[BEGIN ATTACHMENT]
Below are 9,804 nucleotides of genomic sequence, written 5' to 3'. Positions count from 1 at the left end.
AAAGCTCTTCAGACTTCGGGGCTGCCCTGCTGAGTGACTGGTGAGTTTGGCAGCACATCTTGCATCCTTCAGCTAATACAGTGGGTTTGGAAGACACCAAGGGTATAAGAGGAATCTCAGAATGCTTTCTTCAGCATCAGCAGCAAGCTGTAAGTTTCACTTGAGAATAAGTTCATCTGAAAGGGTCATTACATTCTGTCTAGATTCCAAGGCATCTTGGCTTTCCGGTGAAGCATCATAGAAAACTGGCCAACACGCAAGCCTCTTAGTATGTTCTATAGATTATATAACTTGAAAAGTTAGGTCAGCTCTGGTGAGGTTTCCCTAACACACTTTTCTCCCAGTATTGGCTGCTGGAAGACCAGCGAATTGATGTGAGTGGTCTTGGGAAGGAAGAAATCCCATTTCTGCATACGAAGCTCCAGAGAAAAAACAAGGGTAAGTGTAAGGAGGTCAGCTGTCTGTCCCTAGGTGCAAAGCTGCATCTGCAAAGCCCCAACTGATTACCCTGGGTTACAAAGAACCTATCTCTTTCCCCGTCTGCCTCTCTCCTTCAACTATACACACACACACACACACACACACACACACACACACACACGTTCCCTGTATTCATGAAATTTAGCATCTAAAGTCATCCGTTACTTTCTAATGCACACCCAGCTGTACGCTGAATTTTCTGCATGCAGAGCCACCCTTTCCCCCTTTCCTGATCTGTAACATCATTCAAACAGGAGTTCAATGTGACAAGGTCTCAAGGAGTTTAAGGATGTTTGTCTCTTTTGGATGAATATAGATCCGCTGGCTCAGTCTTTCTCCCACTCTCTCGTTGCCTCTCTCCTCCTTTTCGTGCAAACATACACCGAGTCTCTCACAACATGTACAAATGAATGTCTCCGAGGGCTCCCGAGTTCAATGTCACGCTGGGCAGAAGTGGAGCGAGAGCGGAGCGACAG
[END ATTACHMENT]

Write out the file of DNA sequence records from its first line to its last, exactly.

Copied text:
Below are 9,804 nucleotides of genomic sequence, written 5' to 3'. Positions count from 1 at the left end.
AAAGCTCTTCAGACTTCGGGGCTGCCCTGCTGAGTGACTGGTGAGTTTGGCAGCACATCTTGCATCCTTCAGCTAATACAGTGGGTTTGGAAGACACCAAGGGTATAAGAGGAATCTCAGAATGCTTTCTTCAGCATCAGCAGCAAGCTGTAAGTTTCACTTGAGAATAAGTTCATCTGAAAGGGTCATTACATTCTGTCTAGATTCCAAGGCATCTTGGCTTTCCGGTGAAGCATCATAGAAAACTGGCCAACACGCAAGCCTCTTAGTATGTTCTATAGATTATATAACTTGAAAAGTTAGGTCAGCTCTGGTGAGGTTTCCCTAACACACTTTTCTCCCAGTATTGGCTGCTGGAAGACCAGCGAATTGATGTGAGTGGTCTTGGGAAGGAAGAAATCCCATTTCTGCATACGAAGCTCCAGAGAAAAAACAAGGGTAAGTGTAAGGAGGTCAGCTGTCTGTCCCTAGGTGCAAAGCTGCATCTGCAAAGCCCCAACTGATTACCCTGGGTTACAAAGAACCTATCTCTTTCCCCGTCTGCCTCTCTCCTTCAACTATACACACACACACACACACACACACACACACACACACACACGTTCCCTGTATTCATGAAATTTAGCATCTAAAGTCATCCGTTACTTTCTAATGCACACCCAGCTGTACGCTGAATTTTCTGCATGCAGAGCCACCCTTTCCCCCTTTCCTGATCTGTAACATCATTCAAACAGGAGTTCAATGTGACAAGGTCTCAAGGAGTTTAAGGATGTTTGTCTCTTTTGGATGAATATAGATCCGCTGGCTCAGTCTTTCTCCCACTCTCTCGTTGCCTCTCTCCTCCTTTTCGTGCAAACATACACCGAGTCTCTCACAACATGTACAAATGAATGTCTCCGAGGGCTCCCGAGTTCAATGTCACGCTGGGCAGAAGTGGAGCGAGAGCGGAGCGACAG